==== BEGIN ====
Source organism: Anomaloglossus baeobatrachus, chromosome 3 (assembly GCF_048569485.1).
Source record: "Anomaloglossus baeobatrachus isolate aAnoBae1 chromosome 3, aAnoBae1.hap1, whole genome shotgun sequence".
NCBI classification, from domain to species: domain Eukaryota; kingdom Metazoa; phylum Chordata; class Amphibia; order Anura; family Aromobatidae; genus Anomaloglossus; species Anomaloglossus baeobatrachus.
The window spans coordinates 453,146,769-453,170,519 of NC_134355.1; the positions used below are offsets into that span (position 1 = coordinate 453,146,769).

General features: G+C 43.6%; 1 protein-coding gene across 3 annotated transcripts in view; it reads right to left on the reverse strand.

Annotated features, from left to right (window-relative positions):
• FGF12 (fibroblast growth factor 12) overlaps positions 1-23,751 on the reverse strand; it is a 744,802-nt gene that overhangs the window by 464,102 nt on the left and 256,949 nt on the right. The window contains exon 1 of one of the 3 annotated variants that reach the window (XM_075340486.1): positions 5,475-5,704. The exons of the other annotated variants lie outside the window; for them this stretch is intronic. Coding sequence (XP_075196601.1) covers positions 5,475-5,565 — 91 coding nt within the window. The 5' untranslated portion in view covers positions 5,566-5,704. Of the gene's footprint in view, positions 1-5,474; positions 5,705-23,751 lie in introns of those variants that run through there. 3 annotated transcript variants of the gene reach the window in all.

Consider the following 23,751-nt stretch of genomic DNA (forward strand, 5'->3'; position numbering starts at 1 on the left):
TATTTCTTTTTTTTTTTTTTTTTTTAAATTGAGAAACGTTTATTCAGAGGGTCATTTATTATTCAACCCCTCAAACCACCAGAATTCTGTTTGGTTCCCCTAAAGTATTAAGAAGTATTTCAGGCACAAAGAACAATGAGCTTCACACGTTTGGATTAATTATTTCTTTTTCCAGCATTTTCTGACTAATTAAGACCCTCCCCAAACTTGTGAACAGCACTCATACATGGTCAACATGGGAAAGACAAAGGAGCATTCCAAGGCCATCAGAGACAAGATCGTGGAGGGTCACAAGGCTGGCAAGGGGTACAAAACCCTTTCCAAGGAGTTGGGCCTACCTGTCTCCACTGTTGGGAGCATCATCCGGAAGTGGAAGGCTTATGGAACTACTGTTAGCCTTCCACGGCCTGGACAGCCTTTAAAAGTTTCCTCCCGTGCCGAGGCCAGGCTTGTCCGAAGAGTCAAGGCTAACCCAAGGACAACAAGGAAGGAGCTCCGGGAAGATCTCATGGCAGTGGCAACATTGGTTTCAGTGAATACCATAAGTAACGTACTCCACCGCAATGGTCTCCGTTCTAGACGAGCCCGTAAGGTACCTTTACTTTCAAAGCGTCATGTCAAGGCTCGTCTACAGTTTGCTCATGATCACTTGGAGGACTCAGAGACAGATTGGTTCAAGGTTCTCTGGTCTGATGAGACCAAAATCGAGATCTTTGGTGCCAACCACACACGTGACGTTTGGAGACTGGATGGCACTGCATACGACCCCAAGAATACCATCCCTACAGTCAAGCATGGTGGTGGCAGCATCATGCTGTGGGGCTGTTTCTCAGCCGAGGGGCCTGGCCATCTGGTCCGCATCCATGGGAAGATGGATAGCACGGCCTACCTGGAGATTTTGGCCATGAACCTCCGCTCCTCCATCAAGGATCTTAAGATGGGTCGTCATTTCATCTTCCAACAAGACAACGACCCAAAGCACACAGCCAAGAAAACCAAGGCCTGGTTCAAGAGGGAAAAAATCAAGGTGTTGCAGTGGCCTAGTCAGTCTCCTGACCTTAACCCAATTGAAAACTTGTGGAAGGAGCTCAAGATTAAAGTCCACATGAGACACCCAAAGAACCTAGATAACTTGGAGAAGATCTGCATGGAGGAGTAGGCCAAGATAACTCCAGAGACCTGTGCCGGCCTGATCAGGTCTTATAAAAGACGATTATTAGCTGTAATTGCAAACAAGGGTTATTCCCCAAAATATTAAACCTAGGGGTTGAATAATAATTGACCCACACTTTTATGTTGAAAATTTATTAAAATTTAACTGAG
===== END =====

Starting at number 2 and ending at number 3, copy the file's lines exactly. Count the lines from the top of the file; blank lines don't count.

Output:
Source record: "Anomaloglossus baeobatrachus isolate aAnoBae1 chromosome 3, aAnoBae1.hap1, whole genome shotgun sequence".
NCBI classification, from domain to species: domain Eukaryota; kingdom Metazoa; phylum Chordata; class Amphibia; order Anura; family Aromobatidae; genus Anomaloglossus; species Anomaloglossus baeobatrachus.